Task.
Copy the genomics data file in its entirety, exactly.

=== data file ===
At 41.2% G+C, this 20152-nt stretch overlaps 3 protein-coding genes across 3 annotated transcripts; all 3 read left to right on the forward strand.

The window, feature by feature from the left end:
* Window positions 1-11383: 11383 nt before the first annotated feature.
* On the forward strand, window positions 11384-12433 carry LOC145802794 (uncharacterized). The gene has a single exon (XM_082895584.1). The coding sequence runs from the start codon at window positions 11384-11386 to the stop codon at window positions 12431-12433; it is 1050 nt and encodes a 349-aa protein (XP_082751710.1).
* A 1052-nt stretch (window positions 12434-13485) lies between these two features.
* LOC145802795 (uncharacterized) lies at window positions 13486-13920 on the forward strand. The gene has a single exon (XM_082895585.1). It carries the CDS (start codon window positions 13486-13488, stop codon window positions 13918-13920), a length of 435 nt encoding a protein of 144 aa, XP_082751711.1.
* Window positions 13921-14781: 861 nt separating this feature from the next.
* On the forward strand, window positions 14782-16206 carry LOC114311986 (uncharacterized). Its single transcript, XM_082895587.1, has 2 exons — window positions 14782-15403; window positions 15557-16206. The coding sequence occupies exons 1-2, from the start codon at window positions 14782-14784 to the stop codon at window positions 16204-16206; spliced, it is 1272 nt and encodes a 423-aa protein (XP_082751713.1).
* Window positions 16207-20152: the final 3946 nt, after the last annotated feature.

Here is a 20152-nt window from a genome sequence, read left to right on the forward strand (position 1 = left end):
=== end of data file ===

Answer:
At 41.2% G+C, this 20152-nt stretch overlaps 3 protein-coding genes across 3 annotated transcripts; all 3 read left to right on the forward strand.

The window, feature by feature from the left end:
* Window positions 1-11383: 11383 nt before the first annotated feature.
* On the forward strand, window positions 11384-12433 carry LOC145802794 (uncharacterized). The gene has a single exon (XM_082895584.1). The coding sequence runs from the start codon at window positions 11384-11386 to the stop codon at window positions 12431-12433; it is 1050 nt and encodes a 349-aa protein (XP_082751710.1).
* A 1052-nt stretch (window positions 12434-13485) lies between these two features.
* LOC145802795 (uncharacterized) lies at window positions 13486-13920 on the forward strand. The gene has a single exon (XM_082895585.1). It carries the CDS (start codon window positions 13486-13488, stop codon window positions 13918-13920), a length of 435 nt encoding a protein of 144 aa, XP_082751711.1.
* Window positions 13921-14781: 861 nt separating this feature from the next.
* On the forward strand, window positions 14782-16206 carry LOC114311986 (uncharacterized). Its single transcript, XM_082895587.1, has 2 exons — window positions 14782-15403; window positions 15557-16206. The coding sequence occupies exons 1-2, from the start codon at window positions 14782-14784 to the stop codon at window positions 16204-16206; spliced, it is 1272 nt and encodes a 423-aa protein (XP_082751713.1).
* Window positions 16207-20152: the final 3946 nt, after the last annotated feature.

Here is a 20152-nt window from a genome sequence, read left to right on the forward strand (position 1 = left end):